Markets In Action

Emerging Growth Companies… and why we need more of them

We write frequently on Project Invested about the importance of companies going public through the initial public offering (IPO) process . That’s because having a large number of firms making the leap from private ownership to the public capital markets is one of the vital signs of a healthy economy. But the number of public companies has been on the decline for the last couple of decades—today the total number has fallen to roughly half what it was twenty years ago.

To better understand why this trend matters, it’s worth delving a little more deeply into some of the key terminology that surrounds the IPO process. Here’s a term you may have come across that represents a key concept in thinking about these issues: emerging growth company (EGC).

The Securities and Exchange Commission defines an EGC as a company that has total annual gross revenues of no more than $1.07 billion per year (indexed for inflation, so that number increases periodically), and “as of December 8, 2011, had not sold common equity securities under a registration statement.”

These relatively smaller and but growing companies got a boost in 2012 with the passage of the Jump Start Our Business Start-ups (JOBS) Act. This bipartisan legislation, signed by President Obama, encouraged more companies to take the steps to go public through an IPO.

The thinking behind the JOBS Act was to streamline the IPO process, by reducing filing burdens and easing the regulatory pathway, and opening up avenues for creative and innovative sources of business financing (like equity crowdfunding, which Project Invested has explored in previous articles). Such steps would make it easier for smaller and medium-sized companies to take advantage of the larger pools of capital funding available in the public markets, and create more opportunities for investors, while continuing to provide high levels of investor protection.

The EGC designation is seen as a transitional phase, and the relaxed disclosure requirements are temporary measures that are intended to provide an “on-ramp” for smaller and medium-sized companies to enter the public markets. Over time, and as the company grows in its post-IPO phase, it will take on full compliance and reporting requirements just as any other public company would.

“America’s high-growth entrepreneurs and small businesses play a vital role in creating jobs and growing the economy,” Obama remarked during the signing ceremony for the JOBS Act. “I’m pleased Congress took bipartisan action to pass this bill. These proposals will help entrepreneurs raise the capital they need to put Americans back to work and create an economy that’s built to last.”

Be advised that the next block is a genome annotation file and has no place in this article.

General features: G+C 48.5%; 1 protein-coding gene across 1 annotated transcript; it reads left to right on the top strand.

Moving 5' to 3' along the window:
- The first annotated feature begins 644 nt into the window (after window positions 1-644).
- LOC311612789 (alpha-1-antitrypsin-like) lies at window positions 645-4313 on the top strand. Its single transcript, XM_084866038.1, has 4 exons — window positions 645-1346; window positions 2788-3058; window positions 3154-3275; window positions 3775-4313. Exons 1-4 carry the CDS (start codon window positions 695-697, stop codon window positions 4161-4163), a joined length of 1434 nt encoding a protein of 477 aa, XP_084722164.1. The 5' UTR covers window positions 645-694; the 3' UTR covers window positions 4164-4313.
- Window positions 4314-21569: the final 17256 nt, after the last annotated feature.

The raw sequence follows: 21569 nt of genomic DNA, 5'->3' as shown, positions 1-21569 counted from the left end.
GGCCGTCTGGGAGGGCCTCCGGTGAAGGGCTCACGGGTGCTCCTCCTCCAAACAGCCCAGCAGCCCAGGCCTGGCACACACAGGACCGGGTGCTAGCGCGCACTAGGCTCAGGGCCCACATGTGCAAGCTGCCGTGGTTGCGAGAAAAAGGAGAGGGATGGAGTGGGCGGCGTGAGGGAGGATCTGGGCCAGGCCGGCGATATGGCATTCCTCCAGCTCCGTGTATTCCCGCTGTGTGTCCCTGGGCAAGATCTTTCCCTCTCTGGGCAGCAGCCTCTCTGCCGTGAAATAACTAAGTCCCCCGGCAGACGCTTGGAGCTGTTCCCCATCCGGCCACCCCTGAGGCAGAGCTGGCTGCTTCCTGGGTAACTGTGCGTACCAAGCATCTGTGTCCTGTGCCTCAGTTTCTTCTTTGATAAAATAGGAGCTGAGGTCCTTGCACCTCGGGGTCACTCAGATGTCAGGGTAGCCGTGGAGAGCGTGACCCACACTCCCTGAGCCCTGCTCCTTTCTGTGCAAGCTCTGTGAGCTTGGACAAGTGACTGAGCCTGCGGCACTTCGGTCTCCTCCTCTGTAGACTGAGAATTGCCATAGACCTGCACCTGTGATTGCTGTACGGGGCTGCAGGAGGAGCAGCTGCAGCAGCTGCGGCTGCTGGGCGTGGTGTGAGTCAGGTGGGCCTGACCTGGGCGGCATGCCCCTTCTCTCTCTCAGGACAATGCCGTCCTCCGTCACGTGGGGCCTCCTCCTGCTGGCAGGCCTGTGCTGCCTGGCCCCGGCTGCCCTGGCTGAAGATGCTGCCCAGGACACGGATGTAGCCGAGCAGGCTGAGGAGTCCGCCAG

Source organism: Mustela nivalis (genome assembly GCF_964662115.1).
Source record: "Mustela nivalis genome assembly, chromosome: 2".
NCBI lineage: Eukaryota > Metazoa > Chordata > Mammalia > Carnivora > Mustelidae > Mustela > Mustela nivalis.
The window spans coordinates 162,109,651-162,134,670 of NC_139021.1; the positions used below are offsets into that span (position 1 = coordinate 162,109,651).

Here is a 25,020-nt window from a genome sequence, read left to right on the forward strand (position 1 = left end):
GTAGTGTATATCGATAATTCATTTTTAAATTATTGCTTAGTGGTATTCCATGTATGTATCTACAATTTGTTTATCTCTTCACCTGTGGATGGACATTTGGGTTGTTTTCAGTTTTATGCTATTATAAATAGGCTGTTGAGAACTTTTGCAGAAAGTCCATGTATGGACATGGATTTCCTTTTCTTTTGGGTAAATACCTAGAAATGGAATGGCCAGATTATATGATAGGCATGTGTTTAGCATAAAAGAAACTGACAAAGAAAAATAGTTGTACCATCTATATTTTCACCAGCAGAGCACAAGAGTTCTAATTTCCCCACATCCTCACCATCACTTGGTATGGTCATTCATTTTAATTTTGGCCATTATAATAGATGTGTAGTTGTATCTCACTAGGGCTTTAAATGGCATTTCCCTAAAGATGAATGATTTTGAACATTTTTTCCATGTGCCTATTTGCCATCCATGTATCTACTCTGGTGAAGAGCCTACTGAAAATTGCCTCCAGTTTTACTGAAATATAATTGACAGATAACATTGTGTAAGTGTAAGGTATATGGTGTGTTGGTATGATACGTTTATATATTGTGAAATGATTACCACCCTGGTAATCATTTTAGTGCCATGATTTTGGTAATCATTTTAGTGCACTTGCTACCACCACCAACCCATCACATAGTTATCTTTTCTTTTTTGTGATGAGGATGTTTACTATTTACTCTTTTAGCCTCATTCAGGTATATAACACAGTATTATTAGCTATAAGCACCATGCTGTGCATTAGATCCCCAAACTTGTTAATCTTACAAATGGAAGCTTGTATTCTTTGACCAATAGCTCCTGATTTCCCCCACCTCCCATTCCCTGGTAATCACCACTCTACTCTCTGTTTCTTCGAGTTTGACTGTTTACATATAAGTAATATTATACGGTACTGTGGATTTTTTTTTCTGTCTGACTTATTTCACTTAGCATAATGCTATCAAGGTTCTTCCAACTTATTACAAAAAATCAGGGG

There are a number of reasons behind the decline in the number of public companies, including an increased supply of private funding, and the rise in mergers and acquisitions. But another critical factor, as many experts note, are the excessive regulatory and administrative burdens that serve as a disincentive for companies that might otherwise go public.

Initial indications are that the JOBS Act played an important role in promoting more IPO activity among EGCs. According to an April 2018 study by PwC, the number of IPOs grew nearly 25% in the six years since the JOBS Act took effect (compared to the six years prior to the law’s enactment) with more than 80% of those IPOs by companies that qualified as EGCs.

The PwC report notes that while many companies may at first have been apprehensive about JOBS Act provisions, that apprehension is fading as more companies take advantage of the law’s simplified disclosure and registration requirements. Among the most active sectors for IPO activity are growth industries like health care and technology, according to a separate study by EY.

That’s a great start. But while those numbers show improvement, we still have a long way to go to get to the level of IPO activity needed to generate real returns in the form of more innovation and greater economic growth.

However, there are steps that could be taken to get us there. Earlier this year, SIFMA and several other organizations published a report titled “Expanding the On-Ramp: Recommendations to Help More Companies Go and Stay Public,” with the goal of promoting policy changes that will lead to increased IPO activity. The “Expanding the On-ramp” report recommends several policy changes to enhance the JOBS Act and to further streamline the process of helping companies secure capital investment.

EGCs are a vital component of a vibrant economy, since a steady pipeline of growing companies helps to drive innovation and increase competition. That type of dynamism is an important ingredient in any strong and growing economy, the “Expanding the On-Ramp” report notes.

“Only about 12% of Fortune 500 companies in 1955 were still on the list in 2014, while the other 88% either have gone out of existence, merged with another company, or fallen out of the Fortune 500,” the report explains. “This dynamism has forced businesses to change with the times or be replaced by new entrants with innovative ideas and products that meet the needs of an ever-changing marketplace.”

Emerging growth companies tend to be the key drivers of that form of dynamism, since they are more likely to challenge incumbents for market position by providing new goods and services, charting the course toward future innovation, and creating productivity gains and growth. That’s why paying close attention to the EGC sector—and creating conditions that help this sector to thrive on a fair playing field—is so important for the future of the U.S. economy.

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